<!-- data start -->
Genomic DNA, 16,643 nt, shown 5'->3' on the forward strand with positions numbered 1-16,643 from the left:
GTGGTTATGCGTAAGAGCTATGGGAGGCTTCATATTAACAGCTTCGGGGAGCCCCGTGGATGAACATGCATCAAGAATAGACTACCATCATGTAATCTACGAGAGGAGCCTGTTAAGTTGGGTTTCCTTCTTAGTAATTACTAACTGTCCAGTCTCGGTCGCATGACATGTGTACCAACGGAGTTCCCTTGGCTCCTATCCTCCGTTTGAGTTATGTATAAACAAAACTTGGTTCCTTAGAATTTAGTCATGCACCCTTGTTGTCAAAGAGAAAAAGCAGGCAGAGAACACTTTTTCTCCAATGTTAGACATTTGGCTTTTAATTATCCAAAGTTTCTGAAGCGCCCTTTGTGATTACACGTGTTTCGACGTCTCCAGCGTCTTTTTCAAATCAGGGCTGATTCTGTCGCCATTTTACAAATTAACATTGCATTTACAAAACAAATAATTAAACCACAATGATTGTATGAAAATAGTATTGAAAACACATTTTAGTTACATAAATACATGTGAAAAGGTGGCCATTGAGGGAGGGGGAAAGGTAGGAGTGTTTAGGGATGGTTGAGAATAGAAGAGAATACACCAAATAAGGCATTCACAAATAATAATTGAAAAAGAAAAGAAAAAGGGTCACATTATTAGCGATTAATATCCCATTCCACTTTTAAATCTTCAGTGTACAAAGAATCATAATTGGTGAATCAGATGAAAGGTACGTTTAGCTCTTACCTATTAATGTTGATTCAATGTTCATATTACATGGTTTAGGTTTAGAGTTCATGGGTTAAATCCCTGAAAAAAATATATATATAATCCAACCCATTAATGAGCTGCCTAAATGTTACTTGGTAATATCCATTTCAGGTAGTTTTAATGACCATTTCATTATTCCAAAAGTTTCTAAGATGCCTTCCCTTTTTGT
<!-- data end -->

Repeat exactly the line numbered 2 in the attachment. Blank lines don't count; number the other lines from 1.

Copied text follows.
GTGGTTATGCGTAAGAGCTATGGGAGGCTTCATATTAACAGCTTCGGGGAGCCCCGTGGATGAACATGCATCAAGAATAGACTACCATCATGTAATCTACGAGAGGAGCCTGTTAAGTTGGGTTTCCTTCTTAGTAATTACTAACTGTCCAGTCTCGGTCGCATGACATGTGTACCAACGGAGTTCCCTTGGCTCCTATCCTCCGTTTGAGTTATGTATAAACAAAACTTGGTTCCTTAGAATTTAGTCATGCACCCTTGTTGTCAAAGAGAAAAAGCAGGCAGAGAACACTTTTTCTCCAATGTTAGACATTTGGCTTTTAATTATCCAAAGTTTCTGAAGCGCCCTTTGTGATTACACGTGTTTCGACGTCTCCAGCGTCTTTTTCAAATCAGGGCTGATTCTGTCGCCATTTTACAAATTAACATTGCATTTACAAAACAAATAATTAAACCACAATGATTGTATGAAAATAGTATTGAAAACACATTTTAGTTACATAAATACATGTGAAAAGGTGGCCATTGAGGGAGGGGGAAAGGTAGGAGTGTTTAGGGATGGTTGAGAATAGAAGAGAATACACCAAATAAGGCATTCACAAATAATAATTGAAAAAGAAAAGAAAAAGGGTCACATTATTAGCGATTAATATCCCATTCCACTTTTAAATCTTCAGTGTACAAAGAATCATAATTGGTGAATCAGATGAAAGGTACGTTTAGCTCTTACCTATTAATGTTGATTCAATGTTCATATTACATGGTTTAGGTTTAGAGTTCATGGGTTAAATCCCTGAAAAAAATATATATATAATCCAACCCATTAATGAGCTGCCTAAATGTTACTTGGTAATATCCATTTCAGGTAGTTTTAATGACCATTTCATTATTCCAAAAGTTTCTAAGATGCCTTCCCTTTTTGT